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The RNO Festival: A Chance to Hear Russia’s Finest Symphonic Orchestra

The Russian National Orchestra was founded by eminent Russian pianist and conductor Mikhail Pletnev in 1990. RNO

For the eighth year in a row, the Russian National Orchestra, one of the country’s very finest symphonic ensembles, inaugurates the classical music concert season with its Grand Festival, which runs from this evening until September 26.

Though somewhat reduced in scale this year, no doubt due to current economic conditions, the festival has nonetheless come up, as usual, with a diverse array of concerts that promise to be among the most memorable to be heard all season long.

The festival begins tonight and tomorrow with a pair of concerts on a chamber scale at Philharmonia-2, the acoustically superb concert hall that opened two years ago in southwest Moscow’s Olympic Village.

Tonight’s concert consists entirely of Franz Schubert’s “Winterreise,” (Winter Journey) probably the greatest of all German-language song cycles. One of the composer’s very last works, it features 24 songs that form a monologue on the subjects of lost and unrequited love.

Vocal soloist is German baritone Stephan Genz, a noted interpreter of the German song repertoire.  Accompanying him at the piano will be RNO artistic director Mikhail Pletnev.

Pletnev plays again tomorrow evening, in a rare solo recital of works by Johann Sebastian Bach, Edvard Grieg and Wolfgang Amadeus Mozart, three composers of whose music he has proved an outstanding exponent throughout his long and distinguished career at the keyboard.

					The RNO maintains an active tour schedule throughout Europe and America, frequently starring at events such as the BBC Proms.					 					RNO
The RNO maintains an active tour schedule throughout Europe and America, frequently starring at events such as the BBC Proms. RNO

September 14 brings a return to the festival of 88-year-old Italian maestro Alberto Zedda, perhaps the world’s leading authority on the music of  Gioacchino Rossini.  Having enjoyed enormous success at past RNO festivals with his concert performances of Rossini’s operas “Tancredi” and “Semiramide,” he this time leads a much lesser known Rossini work, “Ermione,” one that disappeared from the stage soon after its 1819 premiere in Naples and was revived only in 1987. Since then, it has enjoyed considerable success in a fair number of European and American productions.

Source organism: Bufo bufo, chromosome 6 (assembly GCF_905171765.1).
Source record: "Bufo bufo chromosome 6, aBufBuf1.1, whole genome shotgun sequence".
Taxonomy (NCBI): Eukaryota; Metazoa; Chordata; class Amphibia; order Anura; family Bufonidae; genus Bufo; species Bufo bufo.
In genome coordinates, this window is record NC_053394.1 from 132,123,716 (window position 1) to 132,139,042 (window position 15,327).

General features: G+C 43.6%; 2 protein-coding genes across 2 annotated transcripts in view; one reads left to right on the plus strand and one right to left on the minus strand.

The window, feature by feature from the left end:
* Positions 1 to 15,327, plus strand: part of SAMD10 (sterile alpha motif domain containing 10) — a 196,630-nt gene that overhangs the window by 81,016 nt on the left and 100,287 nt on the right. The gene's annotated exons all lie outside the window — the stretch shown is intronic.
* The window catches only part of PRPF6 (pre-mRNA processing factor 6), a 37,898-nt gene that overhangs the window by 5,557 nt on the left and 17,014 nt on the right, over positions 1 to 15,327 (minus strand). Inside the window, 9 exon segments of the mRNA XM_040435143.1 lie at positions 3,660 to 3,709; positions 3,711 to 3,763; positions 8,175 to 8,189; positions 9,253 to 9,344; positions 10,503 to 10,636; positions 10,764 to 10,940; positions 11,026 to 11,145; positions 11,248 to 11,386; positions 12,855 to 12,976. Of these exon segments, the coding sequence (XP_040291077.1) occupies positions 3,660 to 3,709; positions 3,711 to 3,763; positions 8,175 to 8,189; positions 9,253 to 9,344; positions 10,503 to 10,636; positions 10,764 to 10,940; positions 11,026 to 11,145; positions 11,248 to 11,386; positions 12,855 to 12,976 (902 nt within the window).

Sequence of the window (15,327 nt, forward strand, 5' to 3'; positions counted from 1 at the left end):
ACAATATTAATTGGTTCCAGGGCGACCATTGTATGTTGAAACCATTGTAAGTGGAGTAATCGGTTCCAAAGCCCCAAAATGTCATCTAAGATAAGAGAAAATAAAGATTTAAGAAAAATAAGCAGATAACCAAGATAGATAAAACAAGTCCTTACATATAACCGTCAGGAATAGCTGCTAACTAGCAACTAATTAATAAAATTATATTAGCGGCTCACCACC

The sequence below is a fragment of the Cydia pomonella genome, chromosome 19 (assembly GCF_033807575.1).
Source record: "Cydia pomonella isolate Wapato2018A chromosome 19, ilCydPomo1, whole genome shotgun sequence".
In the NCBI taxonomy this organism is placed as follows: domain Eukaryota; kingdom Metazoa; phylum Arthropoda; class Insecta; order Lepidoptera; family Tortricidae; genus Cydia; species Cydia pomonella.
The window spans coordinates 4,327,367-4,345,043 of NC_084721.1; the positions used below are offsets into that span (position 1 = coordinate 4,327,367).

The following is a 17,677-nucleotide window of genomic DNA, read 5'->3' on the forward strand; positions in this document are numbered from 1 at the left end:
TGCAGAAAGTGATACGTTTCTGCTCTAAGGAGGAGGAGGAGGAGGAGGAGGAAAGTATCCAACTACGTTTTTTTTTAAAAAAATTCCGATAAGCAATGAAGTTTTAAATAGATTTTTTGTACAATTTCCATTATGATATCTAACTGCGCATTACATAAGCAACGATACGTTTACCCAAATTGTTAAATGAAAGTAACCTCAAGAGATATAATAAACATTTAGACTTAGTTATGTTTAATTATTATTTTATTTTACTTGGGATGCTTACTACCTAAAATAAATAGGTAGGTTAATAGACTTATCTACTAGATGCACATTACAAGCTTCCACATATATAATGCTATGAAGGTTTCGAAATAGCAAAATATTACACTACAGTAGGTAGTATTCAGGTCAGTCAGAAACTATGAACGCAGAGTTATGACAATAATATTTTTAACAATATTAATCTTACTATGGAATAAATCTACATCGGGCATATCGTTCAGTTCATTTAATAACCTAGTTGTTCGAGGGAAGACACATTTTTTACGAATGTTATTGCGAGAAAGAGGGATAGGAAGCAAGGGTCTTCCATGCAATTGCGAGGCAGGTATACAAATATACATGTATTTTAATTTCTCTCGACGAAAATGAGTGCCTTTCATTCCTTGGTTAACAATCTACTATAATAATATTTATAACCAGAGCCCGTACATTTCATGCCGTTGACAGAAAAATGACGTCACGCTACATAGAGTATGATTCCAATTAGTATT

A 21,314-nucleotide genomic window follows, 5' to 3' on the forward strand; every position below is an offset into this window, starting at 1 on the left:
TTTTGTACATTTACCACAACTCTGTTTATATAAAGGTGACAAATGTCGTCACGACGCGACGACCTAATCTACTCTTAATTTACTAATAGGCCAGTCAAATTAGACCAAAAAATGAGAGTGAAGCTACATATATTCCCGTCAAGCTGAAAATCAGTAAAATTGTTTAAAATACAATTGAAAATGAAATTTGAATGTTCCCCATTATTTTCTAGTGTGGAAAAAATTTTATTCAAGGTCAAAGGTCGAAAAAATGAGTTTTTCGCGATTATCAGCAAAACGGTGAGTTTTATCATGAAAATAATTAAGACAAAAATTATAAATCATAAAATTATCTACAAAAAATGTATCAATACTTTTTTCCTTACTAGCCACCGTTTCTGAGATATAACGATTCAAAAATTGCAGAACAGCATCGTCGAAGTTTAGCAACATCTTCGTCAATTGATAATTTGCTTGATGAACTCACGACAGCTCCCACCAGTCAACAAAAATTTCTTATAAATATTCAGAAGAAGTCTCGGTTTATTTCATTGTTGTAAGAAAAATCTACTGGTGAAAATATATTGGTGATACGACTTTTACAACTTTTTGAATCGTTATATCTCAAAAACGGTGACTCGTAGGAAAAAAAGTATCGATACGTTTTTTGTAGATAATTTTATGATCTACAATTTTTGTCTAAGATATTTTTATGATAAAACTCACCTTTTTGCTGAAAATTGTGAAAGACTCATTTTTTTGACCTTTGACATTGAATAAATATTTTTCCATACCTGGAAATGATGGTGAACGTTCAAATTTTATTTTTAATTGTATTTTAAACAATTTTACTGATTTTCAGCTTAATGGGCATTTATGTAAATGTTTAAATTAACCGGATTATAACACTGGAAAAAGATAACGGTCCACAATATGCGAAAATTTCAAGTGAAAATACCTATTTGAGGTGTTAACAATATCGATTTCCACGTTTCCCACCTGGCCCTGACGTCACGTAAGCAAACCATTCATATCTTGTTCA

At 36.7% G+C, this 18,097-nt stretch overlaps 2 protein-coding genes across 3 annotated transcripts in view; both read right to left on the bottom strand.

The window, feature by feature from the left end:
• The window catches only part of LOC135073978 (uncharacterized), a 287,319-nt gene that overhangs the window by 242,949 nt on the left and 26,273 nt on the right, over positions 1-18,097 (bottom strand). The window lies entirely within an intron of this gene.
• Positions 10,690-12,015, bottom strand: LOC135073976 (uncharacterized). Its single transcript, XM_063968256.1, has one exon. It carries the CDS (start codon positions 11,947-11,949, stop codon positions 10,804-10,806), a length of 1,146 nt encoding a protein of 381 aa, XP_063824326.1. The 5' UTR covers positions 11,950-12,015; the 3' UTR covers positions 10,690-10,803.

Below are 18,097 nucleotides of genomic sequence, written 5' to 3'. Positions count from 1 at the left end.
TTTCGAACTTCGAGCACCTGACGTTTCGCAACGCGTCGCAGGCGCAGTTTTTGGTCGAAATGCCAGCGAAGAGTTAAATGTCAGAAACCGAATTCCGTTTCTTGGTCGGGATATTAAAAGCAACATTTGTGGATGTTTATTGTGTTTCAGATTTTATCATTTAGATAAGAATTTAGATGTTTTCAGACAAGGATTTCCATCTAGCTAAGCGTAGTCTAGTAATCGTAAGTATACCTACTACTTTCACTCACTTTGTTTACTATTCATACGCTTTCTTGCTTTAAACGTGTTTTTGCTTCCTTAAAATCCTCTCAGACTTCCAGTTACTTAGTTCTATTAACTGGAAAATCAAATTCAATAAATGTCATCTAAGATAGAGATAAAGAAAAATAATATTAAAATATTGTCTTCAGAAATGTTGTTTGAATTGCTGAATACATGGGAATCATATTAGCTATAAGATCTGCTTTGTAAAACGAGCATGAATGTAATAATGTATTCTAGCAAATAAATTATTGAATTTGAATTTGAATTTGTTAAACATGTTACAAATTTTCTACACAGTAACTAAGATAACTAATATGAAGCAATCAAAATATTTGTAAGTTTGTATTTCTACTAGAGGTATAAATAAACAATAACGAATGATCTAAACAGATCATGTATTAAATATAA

Assuming the title role will be highly acclaimed American soprano Angela Meade, joined by a trio of guest singers from Italy in the other principal parts

Next, on September 18, Pletnev takes the stage as conductor to lead Joseph Haydn’s magnificent biblical oratorio “The Creation.” The performance boasts a strong line-up of principal soloists, including Belgian soprano Sophie Junker, Australian bass Morgan Pearse and frequent Bolshoi theater guest tenor Roman Shulakov, together with the superb Intrada Vocal Ensemble, which specializes in stylistically informed interpretations of the music of past eras.

Titled “Classical Music in 3D,” the festival’s fifth concert, on September 23 combines orchestral music with a display of video art. On the program are two orchestral works from the early 20th century that particularly lend themselves to accompanying visual effects — Claude Debussy’s “La Mer” (The Sea), subtitled “three symphonic sketches for orchestra,” and English composer Gustav Holst’s massive seven-part suite “The Planets.” They will be performed with a group of works by American philanthropist and composer Gordon Getty, who has been closely associated with the RNO since its founding 26 years ago. Leading the varied assortment of music will be Bulgarian-born Swiss conductor Mischa Damev.

The festival closes on September 26 with a concert performance of Pyotr Tchaikovsky’s last opera, “Iolanta,” under the baton of Maestro Pletnev. Written simultaneously and first performed together with the ballet “The Nutcracker,” the tenderly lyrical and musically forward-looking “Iolanta” has been rather poorly treated in the half-dozen productions seen on Moscow stages over the past quarter-century. The most recent of these was the deadly dull new version that appeared early last season at the Bolshoi.

With a seasoned interpreter of Tchaikovsky’s music like Pletnev in charge, the festival’s audience seems likely to hear real justice done to the opera’s many musical virtues.

The festival has assembled what looks like a strong cast, headed by soprano Anastasia Moskvina, from Belorussia, who enjoyed a triumph two years ago in  Musica Viva chamber orchestra’s concert performance at Tchaikovsky Hall of Carl Maria von Weber’s opera “Oberon.” 

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